Much of the published information on the influence of bivalve grazers on plankton has been provided by studies of sharp temporal changes, notably species introductions. An introduction provides a clear change point at which inferences about the impacts of a grazer such as a bivalve can be drawn from the contrast between conditions before and after the introduction, supplemented with estimates of grazing impact. The best-documented examples are the introduction of zebra mussels, Dreissena polymorpha, throughout North America (MacIsaac 1996; Strayer 2009) and the introduction of the “overbite” clam Potamocorbula amurensis to the San Francisco Estuary (Alpine and Cloern 1992; Thompson 2005; Kimmerer 2006). These examples are compelling because the introductions occurred in locations with long-term monitoring programs capable of assessing ecosystem responses (e.g., Pace et al. 1998; Jassby 2008). Examples with other species show overwhelming impacts of bivalve grazing on the water columns of shallow lakes and estuaries through introductions (e.g., Corbicula fluminea, Phelps 1994) or removal (e.g., Mya arenaria, Beukema and Cadee 1996).
By contrast, most zooplankton introductions have resulted in rather subtle changes in extant plankton assemblages (e.g., Gorokhova et al. 2005; Cordell et al. 2008). The chief exceptions are introductions of gelatinous predators such as Mnemiopsis leidyi into the Black Sea, which appeared to precipitate a trophic cascade (Daskalov et al. 2007).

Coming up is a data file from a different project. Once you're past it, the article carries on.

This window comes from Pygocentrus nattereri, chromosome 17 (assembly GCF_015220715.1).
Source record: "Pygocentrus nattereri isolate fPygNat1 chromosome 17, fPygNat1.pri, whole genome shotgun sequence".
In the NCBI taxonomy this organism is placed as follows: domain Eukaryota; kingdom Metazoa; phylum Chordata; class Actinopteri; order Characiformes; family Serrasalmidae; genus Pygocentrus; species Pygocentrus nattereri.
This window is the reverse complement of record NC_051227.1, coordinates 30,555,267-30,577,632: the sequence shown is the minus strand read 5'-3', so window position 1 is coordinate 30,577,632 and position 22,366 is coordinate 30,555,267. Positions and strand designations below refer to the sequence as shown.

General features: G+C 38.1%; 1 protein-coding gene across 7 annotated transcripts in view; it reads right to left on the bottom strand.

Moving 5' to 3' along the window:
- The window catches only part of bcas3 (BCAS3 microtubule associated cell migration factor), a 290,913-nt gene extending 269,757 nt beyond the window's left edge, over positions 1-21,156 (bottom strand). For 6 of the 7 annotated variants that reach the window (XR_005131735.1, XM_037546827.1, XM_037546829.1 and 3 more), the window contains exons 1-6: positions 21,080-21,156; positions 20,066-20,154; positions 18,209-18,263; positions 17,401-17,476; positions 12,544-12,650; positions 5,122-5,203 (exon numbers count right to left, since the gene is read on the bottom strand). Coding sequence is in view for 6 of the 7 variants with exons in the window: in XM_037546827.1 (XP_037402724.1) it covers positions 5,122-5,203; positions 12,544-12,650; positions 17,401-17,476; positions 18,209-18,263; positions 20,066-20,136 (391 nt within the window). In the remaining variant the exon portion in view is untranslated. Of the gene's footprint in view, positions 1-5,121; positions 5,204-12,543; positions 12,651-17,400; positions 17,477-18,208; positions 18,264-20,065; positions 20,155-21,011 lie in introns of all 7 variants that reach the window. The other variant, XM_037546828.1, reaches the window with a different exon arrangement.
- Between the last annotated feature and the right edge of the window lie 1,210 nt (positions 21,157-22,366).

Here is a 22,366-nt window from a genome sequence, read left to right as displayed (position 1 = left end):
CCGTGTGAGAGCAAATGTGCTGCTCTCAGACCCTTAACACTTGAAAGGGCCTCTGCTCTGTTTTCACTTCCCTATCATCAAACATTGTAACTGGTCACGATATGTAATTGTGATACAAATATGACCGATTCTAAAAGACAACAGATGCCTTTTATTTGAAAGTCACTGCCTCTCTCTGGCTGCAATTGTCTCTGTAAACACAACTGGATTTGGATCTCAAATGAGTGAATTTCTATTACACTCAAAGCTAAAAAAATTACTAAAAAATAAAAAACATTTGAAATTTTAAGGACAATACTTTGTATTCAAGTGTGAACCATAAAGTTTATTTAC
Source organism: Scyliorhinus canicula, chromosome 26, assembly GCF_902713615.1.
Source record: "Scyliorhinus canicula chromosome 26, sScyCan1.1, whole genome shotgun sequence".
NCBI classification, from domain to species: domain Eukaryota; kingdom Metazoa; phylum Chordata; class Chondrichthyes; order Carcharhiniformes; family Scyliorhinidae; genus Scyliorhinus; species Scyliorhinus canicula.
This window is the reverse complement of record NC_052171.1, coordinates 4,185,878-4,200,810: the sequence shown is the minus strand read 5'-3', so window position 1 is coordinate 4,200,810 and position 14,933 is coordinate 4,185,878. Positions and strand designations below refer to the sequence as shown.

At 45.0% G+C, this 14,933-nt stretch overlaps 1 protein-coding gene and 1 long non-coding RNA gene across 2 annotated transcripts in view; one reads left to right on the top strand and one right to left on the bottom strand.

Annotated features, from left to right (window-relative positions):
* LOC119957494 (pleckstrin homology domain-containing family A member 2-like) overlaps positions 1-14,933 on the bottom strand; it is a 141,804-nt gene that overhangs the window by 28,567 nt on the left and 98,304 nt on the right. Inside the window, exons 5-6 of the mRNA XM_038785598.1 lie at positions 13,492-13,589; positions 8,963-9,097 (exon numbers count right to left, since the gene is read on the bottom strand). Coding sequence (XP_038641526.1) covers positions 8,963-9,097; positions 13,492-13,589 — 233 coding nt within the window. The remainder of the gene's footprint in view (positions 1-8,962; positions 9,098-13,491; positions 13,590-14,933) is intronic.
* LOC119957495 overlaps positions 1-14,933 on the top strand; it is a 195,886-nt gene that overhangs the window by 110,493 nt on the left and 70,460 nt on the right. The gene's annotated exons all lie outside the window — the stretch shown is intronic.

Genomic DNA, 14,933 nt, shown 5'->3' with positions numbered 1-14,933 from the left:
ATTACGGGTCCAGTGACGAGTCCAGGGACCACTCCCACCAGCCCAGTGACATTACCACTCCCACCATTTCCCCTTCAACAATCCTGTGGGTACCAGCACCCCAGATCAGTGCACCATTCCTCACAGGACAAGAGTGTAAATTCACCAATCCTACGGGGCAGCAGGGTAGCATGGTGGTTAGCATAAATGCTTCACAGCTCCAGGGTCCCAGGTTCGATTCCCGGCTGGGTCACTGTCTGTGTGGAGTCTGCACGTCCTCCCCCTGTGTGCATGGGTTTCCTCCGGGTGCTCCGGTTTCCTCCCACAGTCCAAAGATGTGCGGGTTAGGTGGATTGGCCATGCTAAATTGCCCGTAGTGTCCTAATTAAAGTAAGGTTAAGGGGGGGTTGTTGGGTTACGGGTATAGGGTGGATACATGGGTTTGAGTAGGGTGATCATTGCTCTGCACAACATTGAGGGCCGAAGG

The responses described in the bivalve examples above were strong and nearly simultaneous to the respective invasions and could be treated as step changes. However, post-invasion variation in bivalve abundance, zooplankton grazing, or other factors cause ongoing variability in the bivalve's impact (e.g., Thompson 2005; Caraco et al. 2006; Cloern et al. 2007, Fishman et al. 2009). Even when care is taken to account for potentially confounding influences (e.g., Pace et al. 1998), an analysis treating an invasion as a change point in a time series may rest on rather weak statistical grounds unless spatial contrasts can be exploited to distinguish the signal due to the introduction from other temporal variability (e.g., Strayer 2009).